The black bear appeared to swim 300 yards across the mountain lake with little effort.
When we cheered it with hoots, hollers and clapping after it successfully reached the opposite shore, the startled bruin sprinted 100 yards up a 45-degree slope before slowing to catch its breath. What a display of athleticism.
The animal was a welcome sign, which may sound odd for people who like to avoid bruins, but my buddy and I had hiked long and hard over two days to get away from humans. The black bear was a sign we may have succeeded.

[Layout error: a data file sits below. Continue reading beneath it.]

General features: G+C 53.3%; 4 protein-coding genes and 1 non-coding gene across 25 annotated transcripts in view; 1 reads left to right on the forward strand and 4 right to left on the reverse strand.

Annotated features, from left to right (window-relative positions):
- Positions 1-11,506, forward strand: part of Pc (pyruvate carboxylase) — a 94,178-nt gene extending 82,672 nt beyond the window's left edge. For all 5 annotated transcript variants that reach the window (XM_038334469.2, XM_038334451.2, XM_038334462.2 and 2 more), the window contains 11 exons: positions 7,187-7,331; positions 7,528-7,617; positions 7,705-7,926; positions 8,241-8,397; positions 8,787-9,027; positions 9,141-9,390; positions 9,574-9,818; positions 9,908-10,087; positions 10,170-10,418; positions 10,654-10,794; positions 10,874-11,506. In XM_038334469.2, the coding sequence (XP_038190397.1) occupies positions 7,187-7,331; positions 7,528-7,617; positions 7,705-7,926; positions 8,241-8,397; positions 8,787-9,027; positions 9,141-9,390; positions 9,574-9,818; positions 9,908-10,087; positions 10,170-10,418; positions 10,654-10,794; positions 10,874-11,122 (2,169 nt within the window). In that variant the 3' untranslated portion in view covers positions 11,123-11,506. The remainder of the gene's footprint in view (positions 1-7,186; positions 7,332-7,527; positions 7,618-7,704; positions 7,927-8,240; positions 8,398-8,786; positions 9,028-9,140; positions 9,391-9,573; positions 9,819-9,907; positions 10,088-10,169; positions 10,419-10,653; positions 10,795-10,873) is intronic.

Audra Bintz and John Jenkins pack out of the Absaroka-Beartooth Wilderness after hauling in gear for a trail crew.
Brett French Beaten Path
On the first day of our journey I counted 60 people on the Absaroka-Beartooth Wilderness trail we were huffing up. This was on a weekday. That many hikers and trail crew workers seemed a bit excessive, even for a route known as the Beaten Path.
People are also reading…
Often a three-day